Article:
Variation in thrips species composition in field crops and implications for tomato spotted wilt epidemiology in North Carolina

Craig S. Eckel, Ki Jong Cho, James F. Walgenbach, George G. Kennedy, James W. Moyer

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Thrips were surveyed in tomato spotted wilt-susceptible crops in five areas across North Carolina. Tomato, pepper, and tobacco plants in commercial fields were sampled and 30 species of thrips were collected over a 3-year period. The most common species overall was Frankliniella tritici (Fitch). The most common thrips species that are known to vector Tomato Spotted Wilt Virus (TSWV) were F. fusca (Hinds), and F. occidentalis (Pergande). Relatively low numbers of Thrips tabaci Lindeman, another reported vector, were collected. The spatial and temporal occurrence of vectors varied with sampling method, crop species, region of North Carolina, and localized areas within each region. In a laboratory experiment, no difference was detected between the ability of F. fusca and F. occidentalis to acquire and transmit a local isolate of TSWV. Based on vector efficiency and occurrence, F. fusca is considered the most important vector of TSWV in tobacco, whereas both F. fusca and F. occidentalis are important vectors of TSWV in tomato and pepper.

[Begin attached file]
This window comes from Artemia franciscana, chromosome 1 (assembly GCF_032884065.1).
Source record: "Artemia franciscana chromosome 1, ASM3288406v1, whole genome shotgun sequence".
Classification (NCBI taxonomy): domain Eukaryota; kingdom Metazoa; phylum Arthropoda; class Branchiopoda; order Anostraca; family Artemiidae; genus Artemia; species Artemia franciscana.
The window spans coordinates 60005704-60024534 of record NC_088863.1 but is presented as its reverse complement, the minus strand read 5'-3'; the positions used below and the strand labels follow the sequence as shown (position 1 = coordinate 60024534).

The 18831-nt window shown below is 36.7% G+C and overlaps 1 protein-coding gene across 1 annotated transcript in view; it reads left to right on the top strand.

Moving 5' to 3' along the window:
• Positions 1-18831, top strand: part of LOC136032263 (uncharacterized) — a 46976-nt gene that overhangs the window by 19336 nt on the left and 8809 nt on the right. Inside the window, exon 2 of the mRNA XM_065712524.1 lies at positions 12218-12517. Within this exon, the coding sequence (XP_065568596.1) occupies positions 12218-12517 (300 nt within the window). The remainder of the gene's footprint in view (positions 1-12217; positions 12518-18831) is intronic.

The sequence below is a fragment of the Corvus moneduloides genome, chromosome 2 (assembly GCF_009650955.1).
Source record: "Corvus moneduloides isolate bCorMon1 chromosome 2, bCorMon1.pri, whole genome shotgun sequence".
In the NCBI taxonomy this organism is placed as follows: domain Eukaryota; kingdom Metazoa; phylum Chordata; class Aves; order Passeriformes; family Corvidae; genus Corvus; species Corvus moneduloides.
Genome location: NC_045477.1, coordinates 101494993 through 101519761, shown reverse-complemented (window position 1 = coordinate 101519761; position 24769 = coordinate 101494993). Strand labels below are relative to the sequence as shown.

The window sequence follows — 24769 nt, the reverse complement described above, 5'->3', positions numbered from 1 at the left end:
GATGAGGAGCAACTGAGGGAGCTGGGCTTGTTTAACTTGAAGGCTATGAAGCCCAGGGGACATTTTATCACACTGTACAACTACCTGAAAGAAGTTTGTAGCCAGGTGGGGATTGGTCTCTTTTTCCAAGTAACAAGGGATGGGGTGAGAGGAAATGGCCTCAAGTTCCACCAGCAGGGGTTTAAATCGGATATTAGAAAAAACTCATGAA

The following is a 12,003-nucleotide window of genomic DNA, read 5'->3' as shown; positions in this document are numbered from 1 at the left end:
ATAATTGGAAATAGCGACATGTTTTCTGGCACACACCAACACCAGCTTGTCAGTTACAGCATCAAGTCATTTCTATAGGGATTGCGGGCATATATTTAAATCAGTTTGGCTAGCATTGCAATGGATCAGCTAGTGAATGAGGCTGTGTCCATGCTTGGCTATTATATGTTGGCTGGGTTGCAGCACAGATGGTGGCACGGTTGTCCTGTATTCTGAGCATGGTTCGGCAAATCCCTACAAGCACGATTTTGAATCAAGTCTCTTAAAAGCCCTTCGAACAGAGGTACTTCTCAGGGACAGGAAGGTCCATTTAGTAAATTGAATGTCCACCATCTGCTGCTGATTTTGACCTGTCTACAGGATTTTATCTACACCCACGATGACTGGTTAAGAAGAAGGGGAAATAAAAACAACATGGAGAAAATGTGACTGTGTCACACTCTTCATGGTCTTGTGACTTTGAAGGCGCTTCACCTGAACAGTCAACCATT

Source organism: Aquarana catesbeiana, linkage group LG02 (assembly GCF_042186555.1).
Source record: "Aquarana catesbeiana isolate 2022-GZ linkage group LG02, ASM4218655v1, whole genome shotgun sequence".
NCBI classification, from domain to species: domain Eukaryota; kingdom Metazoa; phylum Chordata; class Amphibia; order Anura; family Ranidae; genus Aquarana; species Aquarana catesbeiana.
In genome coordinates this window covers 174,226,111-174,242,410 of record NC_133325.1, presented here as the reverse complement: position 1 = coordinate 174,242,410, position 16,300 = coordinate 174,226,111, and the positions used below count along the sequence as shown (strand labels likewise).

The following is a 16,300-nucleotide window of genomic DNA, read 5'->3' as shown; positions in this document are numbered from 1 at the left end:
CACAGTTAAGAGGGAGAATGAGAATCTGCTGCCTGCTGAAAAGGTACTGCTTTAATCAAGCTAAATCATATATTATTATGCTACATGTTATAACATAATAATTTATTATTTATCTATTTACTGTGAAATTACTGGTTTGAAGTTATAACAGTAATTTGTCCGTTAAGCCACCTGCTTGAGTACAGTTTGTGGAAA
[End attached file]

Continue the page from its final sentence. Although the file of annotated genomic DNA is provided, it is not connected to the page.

Original languageEnglish
Pages (from-to)19-29
Number of pages11
JournalEntomologia Experimentalis et Applicata
Issue number1
Publication statusPublished - 1996 Jan 1
Externally publishedYes



  • Frankliniella fusca
  • Frankliniella occidentalis
  • Pepper
  • Thrips
  • Thrips tabaci
  • Tobacco
  • Tomato
  • Tomato spotted wilt virus

ASJC Scopus subject areas

  • Insect Science

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